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IFC: When you were living through the ’90s, did you think it was television’s golden age or the pop culture apocalypse?


Betsy: I wasn’t sure I knew what it was, I just knew I loved it!


Dara: Same. Was just happy that my parents let me watch. But looking back, the ’90s honored The Teen. And for that, it’s the golden age of pop culture. 

IFC: Which ’90s shows did you mine for the series, and why?

Betsy: Melrose and 90210 for the most part. If you watch an episode of either of those shows you’ll see they’re a comedic gold mine. In one single episode, they cover serious crimes, drug problems, sex and working in a law firm and/or gallery, all while being young, hot and skinny.


Dara: And almost any series we were watching in the ’90s, Full House, Saved By the Bell, My So Called Life has very similar themes, archetypes and really stupid-intense drama. We took from a lot of places.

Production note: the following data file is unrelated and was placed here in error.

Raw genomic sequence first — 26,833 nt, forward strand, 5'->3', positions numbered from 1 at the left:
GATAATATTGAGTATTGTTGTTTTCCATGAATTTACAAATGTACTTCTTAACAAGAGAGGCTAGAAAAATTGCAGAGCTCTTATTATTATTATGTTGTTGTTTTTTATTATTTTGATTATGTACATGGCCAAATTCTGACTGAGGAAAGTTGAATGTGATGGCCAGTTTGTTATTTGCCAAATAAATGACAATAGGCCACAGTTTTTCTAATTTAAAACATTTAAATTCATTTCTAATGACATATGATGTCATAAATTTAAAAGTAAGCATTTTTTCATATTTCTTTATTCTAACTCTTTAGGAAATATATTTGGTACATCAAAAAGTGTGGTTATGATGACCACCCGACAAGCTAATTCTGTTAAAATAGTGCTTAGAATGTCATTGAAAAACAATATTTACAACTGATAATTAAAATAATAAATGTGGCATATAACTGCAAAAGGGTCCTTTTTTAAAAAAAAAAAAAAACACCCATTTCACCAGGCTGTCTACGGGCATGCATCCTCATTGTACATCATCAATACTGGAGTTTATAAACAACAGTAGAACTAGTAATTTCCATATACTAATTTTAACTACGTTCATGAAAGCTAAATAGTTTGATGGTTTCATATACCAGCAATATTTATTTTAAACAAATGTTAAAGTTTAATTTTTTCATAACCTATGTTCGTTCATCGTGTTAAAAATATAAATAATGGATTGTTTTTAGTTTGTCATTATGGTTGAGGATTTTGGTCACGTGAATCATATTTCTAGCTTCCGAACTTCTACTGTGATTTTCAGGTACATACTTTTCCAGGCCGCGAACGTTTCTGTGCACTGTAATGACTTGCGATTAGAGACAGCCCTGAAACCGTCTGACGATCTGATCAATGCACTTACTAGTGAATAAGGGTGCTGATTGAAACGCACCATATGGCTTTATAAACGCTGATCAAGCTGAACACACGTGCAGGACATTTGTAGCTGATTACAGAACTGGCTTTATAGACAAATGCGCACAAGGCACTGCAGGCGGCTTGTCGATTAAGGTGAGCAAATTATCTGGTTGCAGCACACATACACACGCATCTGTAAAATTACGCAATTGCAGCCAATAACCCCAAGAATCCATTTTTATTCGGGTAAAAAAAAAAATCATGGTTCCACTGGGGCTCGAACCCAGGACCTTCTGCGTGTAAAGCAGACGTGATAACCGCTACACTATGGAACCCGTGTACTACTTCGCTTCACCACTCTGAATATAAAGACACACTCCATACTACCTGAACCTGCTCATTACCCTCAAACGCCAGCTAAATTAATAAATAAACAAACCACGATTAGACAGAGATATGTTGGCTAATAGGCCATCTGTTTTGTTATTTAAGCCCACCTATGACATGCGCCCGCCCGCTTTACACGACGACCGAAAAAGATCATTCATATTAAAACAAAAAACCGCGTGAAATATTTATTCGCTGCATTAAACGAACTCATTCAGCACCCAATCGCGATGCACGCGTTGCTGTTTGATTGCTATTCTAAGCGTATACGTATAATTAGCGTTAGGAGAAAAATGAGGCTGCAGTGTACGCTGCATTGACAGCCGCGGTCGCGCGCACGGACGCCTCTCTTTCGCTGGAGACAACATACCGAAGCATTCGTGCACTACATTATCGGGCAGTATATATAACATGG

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IFC: How would you describe each of the show’s characters in terms of their ’90s TV stereotype?

Dara: Autumn (Sunita Mani) is the femme fatale. Robin (Dara Katz) is the book worm (because she wears glasses). Candace (Betsy Kenney) is Corey’s twin and gives great advice and has really great hair. Corey (Casey Jost) is the boy next door/popular guy. Candace and Corey’s parents decided to live in a car so the gang can live in their house. 
Lee (Jonathan Braylock) is the jock.

IFC: Why do you think the world is ready for this series?

Dara: Because everyone’s feeling major ’90s nostalgia right now, and this is that, on steroids while also being a totally new, silly thing.

Delight in the whole season of The Place We Live right now on IFC’s Comedy Crib. It’ll take you back in all the right ways.